Dominican Artists: what you need to know

Dominican Artists: what you need to know

Did you know that Santo Domingo is the hub of Dominican art? Our unique art has attracted the attention of art lovers from far and wide. On your next vacation, be sure to tour this city and visit art galleries, so that you don’t miss out on the chance to buy authentic, original art. But first, get to know some Dominican artists who have been instrumental in shaping our culture.

Dominican Artists, past and present

Clara Ledesma

In 1948, Clara Ledesma was one of the first women artists to graduate from the National School of Fine Arts in Santo Domingo in 1948. Three years after that, she opened a gallery that showcased her artwork and those of fellow artists. Her solo exhibition in 1952 was such a hit that she used the proceeds to travel to Europe to learn more so that she could expand her skills.

Her travels took her to places like Barcelona, Madrid, Paris and Lisbon, where she came under the influence of the surrealist, expressionist, and cubist movements, which were shaped by the artists Marc Chagall, Joan Miro, and Paul Klee.

You can easily spot her work by her use of bright primary colours and imaginative figures. Elements of fantasy and social realism are also important features that she used to portray the pulsing beauty of her homeland. She was not afraid to show the dark side of her country, such as the racial inequality, but did so with thoughtfulness.

Raúl Recio

Raúl Recio’s artwork is diverse. You can find an exhibition of his drawings at Lyle O. Reitzel Gallery. According to a Guggenheim article, “his drawings present a humorous view of the excesses of tropical life, while his paintings capture the mystical power of the Caribbean landscape.”

Of his work, he states,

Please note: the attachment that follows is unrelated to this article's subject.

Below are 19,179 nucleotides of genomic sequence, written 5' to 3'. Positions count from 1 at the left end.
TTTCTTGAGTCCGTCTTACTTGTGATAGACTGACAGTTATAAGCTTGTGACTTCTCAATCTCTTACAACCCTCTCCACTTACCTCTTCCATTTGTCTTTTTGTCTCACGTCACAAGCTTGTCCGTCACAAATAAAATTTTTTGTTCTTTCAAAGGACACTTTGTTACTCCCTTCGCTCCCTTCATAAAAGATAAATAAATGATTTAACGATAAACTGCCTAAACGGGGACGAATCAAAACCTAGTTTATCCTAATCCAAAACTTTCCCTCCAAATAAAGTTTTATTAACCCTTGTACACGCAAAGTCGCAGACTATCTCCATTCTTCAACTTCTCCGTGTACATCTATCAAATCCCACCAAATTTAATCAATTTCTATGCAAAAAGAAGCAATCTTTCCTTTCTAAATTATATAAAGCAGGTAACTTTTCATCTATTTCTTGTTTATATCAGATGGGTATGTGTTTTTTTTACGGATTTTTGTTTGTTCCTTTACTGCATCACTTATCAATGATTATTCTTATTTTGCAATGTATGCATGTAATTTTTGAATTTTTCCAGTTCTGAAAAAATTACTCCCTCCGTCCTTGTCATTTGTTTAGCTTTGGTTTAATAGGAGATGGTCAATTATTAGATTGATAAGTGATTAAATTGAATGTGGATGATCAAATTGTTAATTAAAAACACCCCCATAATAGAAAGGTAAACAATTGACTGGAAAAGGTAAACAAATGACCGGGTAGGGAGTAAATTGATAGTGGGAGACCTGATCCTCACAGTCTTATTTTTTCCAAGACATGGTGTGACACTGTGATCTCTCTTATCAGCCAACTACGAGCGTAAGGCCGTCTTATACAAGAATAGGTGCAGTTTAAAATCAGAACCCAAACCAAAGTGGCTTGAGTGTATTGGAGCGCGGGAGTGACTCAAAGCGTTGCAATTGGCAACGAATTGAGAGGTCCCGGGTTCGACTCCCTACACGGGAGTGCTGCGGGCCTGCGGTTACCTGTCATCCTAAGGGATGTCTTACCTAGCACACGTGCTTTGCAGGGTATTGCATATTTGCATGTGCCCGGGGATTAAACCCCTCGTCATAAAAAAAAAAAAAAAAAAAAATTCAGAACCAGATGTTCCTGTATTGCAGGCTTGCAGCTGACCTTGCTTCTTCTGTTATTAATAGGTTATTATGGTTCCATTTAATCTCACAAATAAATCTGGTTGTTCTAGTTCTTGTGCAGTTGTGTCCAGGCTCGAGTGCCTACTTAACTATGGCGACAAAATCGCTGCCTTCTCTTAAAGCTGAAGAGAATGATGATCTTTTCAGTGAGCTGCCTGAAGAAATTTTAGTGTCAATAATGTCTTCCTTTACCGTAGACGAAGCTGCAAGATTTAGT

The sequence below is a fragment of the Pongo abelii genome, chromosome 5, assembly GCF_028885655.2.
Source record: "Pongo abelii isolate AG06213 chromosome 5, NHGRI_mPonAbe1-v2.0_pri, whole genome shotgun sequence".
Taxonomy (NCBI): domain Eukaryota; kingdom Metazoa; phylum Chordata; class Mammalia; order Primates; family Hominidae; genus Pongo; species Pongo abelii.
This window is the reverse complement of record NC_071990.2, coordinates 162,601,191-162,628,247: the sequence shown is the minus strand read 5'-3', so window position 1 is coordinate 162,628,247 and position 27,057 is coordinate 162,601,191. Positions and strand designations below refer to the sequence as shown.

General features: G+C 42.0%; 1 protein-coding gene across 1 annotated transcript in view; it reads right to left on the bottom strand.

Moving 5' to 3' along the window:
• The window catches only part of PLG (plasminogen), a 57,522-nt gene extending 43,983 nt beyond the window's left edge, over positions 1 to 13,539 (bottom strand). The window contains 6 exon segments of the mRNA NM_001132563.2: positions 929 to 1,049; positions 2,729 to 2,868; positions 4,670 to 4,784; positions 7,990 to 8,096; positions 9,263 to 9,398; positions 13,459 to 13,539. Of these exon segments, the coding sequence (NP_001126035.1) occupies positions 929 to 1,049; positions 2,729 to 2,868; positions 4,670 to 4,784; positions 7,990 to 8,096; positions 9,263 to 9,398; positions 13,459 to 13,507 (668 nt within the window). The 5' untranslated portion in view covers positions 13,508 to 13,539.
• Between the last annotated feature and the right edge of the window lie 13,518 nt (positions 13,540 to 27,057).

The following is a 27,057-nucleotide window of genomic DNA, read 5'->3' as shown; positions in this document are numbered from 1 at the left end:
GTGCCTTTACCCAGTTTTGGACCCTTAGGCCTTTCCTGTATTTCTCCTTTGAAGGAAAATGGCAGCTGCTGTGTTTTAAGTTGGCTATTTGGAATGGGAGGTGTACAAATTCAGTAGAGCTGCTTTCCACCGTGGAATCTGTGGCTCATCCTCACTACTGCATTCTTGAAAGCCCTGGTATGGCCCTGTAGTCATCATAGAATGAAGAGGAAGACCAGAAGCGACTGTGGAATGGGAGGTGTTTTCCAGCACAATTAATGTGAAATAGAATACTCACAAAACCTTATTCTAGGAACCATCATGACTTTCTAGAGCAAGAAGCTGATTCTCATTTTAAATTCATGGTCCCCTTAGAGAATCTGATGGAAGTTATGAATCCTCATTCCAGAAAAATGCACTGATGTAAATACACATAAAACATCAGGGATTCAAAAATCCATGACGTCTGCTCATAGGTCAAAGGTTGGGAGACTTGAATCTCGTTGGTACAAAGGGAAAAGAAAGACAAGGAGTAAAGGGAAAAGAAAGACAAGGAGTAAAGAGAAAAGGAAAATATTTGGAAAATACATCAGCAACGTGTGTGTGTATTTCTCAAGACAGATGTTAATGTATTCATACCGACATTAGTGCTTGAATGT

“As colors mix together, they radiate a feeling, and that feeling comes alive. That’s why my paintings are not looking for an answer or raising a question; the painting itself takes me to that place, which is a landscape.”

Celeste Woss y Gil

Celeste Woss y Gil was the first Dominican woman to be a professional artist. During her exile abroad, she studied art in Paris, Cuba, and New York. Her style draws on European influences, which she fused with a Caribbean flavour. Nude Dominican women and scenes of bustling marketplaces are common features in her artwork.

In 1924, she returned to Santo Domingo and put on a solo exhibition of her work. This was a historic act on her part, and was a turning point in the history of Dominican art by women. That same year, she opened a small art school in Santo Domingo in 1924. In 1931, she founded a painting and drawing academy. Her students had included Gilberto Hernández Ortega, who was deemed to be a leading painter of his generation.

Hulda Guzmán

Hulda Guzmán is a painter who lives and works in the Dominican Republic. In her more recent works, she works mainly with acrylic on wood or canvas. Lush, tropical landscapes with mythic, intimate elements are some of the themes in her artwork. Her studies in Mexico have a direct impact on the energy of her paintings.